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Gulf banks face margin squeeze as funding costs rise

Gulf bank rates Alamy/Fabio Mazzarella
In the UAE customer deposits totalled $803 billion on March 31, up 5.6 percent on three months earlier
  • Fed rate cuts may be delayed
  • Funding costs hit 4.5% in first quarter
  • Quarterly revenue down 2%

Gulf banks are likely to offer more attractive rates on savings accounts to woo depositors, putting more pressure on lenders’ already tight net interest margins, a report suggests.

The move towards higher interest rates for savers is predicted to become more pronounced as expectations of imminent rate cuts by the US Federal Reserve fade.

Benchmark interest rates in the six-member GCC follow those of the Fed because the region’s various currencies are mostly pegged to the dollar.

Kuwait is the exception, its dinar tracking a basket of major currencies, though the dollar is believed to have a large weighting in that basket, meaning the Kuwaiti dinar is still also influenced strongly by Fed rates.

Across the Gulf’s 57 listed banks, aggregate net interest margins have been stable at 3.2 percent over the 12 months to March 31, a report by Kuwait’s Kamco Invest found. However, that could soon change, the report said.

“We expect net interest margins to come under pressure, as the cost of funding in the local markets remains high as banks make efforts to attract depositors,” Kamco wrote.

Historically, Gulf banks, especially Saudi lenders, have benefitted from cheap funding costs because many customers prefer to put their savings in non-interest-bearing accounts for religious reasons.

In addition, nearly 15 years of ultra-low interest rates, in response to the global financial crisis and then the Covid-19 pandemic, meant savers could earn scant returns on interest-bearing accounts anyway.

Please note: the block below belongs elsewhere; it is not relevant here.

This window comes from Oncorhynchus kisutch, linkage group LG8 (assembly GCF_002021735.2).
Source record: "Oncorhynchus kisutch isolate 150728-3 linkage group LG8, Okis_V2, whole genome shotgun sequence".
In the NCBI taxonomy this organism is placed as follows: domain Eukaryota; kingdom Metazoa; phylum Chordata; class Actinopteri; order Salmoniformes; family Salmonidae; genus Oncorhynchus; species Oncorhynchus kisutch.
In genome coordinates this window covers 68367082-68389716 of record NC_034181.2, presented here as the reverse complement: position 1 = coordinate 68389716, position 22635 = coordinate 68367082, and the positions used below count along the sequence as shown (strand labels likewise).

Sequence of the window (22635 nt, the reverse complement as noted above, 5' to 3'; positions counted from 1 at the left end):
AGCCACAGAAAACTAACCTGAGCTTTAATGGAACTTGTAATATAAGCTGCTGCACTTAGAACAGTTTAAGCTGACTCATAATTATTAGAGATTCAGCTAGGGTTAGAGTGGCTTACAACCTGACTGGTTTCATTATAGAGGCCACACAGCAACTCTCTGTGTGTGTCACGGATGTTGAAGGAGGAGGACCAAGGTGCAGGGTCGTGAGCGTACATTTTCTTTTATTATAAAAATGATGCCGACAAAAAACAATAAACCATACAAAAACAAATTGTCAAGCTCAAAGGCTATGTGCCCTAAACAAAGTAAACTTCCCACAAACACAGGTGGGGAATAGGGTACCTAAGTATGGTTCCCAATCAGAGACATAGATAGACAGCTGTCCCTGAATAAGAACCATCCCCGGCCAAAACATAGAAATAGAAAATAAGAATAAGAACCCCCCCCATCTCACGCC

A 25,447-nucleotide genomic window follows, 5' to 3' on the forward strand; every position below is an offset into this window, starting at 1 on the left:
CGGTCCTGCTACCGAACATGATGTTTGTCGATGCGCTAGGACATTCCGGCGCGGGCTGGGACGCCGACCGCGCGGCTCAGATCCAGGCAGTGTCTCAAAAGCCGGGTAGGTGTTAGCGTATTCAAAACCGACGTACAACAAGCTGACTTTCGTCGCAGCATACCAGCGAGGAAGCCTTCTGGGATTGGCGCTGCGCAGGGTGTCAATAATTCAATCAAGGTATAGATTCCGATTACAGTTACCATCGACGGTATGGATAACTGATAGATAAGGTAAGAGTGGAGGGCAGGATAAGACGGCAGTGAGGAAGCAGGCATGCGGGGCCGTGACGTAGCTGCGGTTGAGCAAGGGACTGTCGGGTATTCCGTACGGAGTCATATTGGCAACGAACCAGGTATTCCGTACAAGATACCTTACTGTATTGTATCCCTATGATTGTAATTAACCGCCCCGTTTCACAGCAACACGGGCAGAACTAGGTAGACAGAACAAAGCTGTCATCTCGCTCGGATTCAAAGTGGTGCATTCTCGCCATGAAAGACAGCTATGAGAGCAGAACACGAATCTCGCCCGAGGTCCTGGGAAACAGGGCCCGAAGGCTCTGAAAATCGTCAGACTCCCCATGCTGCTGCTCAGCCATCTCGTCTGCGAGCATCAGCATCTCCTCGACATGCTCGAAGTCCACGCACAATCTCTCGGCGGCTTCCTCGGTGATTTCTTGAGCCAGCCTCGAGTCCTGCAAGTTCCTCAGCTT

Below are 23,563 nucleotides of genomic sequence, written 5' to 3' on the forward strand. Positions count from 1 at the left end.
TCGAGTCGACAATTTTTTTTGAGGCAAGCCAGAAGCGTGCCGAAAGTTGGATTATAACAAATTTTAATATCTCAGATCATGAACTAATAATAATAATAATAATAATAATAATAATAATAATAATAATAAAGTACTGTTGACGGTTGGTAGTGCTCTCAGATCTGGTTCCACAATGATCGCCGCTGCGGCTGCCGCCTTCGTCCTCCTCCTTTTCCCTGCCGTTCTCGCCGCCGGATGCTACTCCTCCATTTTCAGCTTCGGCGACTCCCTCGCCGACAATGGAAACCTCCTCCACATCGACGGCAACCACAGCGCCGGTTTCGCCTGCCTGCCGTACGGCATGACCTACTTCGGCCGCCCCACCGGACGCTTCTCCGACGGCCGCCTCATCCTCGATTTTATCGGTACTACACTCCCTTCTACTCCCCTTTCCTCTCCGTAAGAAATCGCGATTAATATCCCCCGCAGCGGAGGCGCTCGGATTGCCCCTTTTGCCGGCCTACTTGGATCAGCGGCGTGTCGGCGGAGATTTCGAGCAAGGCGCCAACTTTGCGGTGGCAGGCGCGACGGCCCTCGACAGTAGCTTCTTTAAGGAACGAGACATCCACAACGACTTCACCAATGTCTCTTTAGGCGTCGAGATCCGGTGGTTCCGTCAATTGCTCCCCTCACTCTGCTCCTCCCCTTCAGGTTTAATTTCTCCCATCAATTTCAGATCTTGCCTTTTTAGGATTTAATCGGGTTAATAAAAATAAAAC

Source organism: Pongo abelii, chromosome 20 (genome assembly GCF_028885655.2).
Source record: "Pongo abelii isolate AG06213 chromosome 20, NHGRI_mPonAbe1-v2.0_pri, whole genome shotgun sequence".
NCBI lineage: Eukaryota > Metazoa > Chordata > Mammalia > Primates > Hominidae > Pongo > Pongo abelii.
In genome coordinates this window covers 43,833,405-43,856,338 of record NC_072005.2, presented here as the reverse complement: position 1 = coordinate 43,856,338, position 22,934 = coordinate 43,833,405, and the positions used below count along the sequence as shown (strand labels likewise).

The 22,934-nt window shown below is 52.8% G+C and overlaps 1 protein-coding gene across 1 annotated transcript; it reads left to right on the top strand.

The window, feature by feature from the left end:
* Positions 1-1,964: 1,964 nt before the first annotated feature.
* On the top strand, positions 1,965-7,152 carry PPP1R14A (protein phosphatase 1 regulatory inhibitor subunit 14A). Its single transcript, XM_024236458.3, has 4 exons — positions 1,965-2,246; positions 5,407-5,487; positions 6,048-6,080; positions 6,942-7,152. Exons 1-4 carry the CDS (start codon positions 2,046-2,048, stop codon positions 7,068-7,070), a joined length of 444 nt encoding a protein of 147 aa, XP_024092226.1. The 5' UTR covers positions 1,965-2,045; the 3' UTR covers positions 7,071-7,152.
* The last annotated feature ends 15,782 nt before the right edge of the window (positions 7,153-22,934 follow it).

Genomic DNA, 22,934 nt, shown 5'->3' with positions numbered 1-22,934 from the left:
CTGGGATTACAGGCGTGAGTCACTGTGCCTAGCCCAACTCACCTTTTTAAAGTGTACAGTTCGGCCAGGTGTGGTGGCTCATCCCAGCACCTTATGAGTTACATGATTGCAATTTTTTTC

However, the rapid rise in US interest rates to a two-decade peak of around 5.3 percent, from near-zero in February 2022, has spurred customers to switch cash to accounts that pay interest.

Higher savings rates also encourage customers to retain cash rather than invest in riskier assets such as equities.

Meanwhile, higher US inflation has caused Fed officials to suggest this week that long-mooted rate cuts may be delayed.

Funding costs

Gulf banks’ funding costs rose to 4.5 percent in the first quarter of 2024, Kamco estimates, describing this level as one of the highest on record and up from 2.5 percent the year before.

Gulf banks’ combined deposits were $2.45 trillion on March 31, up 2.8 percent versus three months earlier in the biggest quarterly increase over the past year.

In the UAE customer deposits totalled $803 billion on March 31, up 5.6 percent on three months earlier. Over the same period, deposits in Saudi Arabia rose 2.4 percent to $767.5 billion.

Aggregate net loans were over $1.9 trillion, up 2.3 percent quarter on quarter.

Higher funding costs caused Gulf banks’ net interest income to fall 0.4 percent to more than $21 billion in the first quarter of 2024 compared to three months earlier. This was also the first quarter-on-quarter decline in the past 12 months, Kamco estimates, although quarterly net interest income was still up 7.7 percent year on year.

Total quarterly bank revenue fell compared to the preceding three months for the first time since early 2021, slipping 2 percent to $31.4 billion from $32.0 billion in the final quarter of 2023.

Deposits up

Gulf banks’ combined loan-to-deposit ratio fell to 78.7 percent in the first quarter, the lowest level in at least a year and down from 79.1 percent at the end of 2023, Kamco reported.

This reflects “a steep increase in customer deposits during the quarter as against a relatively smaller increase in loans”, Kamco wrote.

UAE banks’ loan-to-deposit ratio fell 1.6 percentage points to 66.5 percent, although Saudi Arabia’s grew 0.9 percentage points to 88.3 percent, the highest among the six GCC countries.

Saudi Arabia’s rising loan-to-deposit ratio reflects strong borrowing demand from government and corporations as the kingdom proceeds with wide-ranging economic diversification projects.

Higher-for-longer interest rates have yet to cause loan defaults to rise, with loan loss provisions falling to a five-year low of $2.3 billion as of March 31, down from $3.5 billion on December 31.

Usually, increased interest rates cause more loan losses as some borrowers fail to meet costlier repayment instalments.

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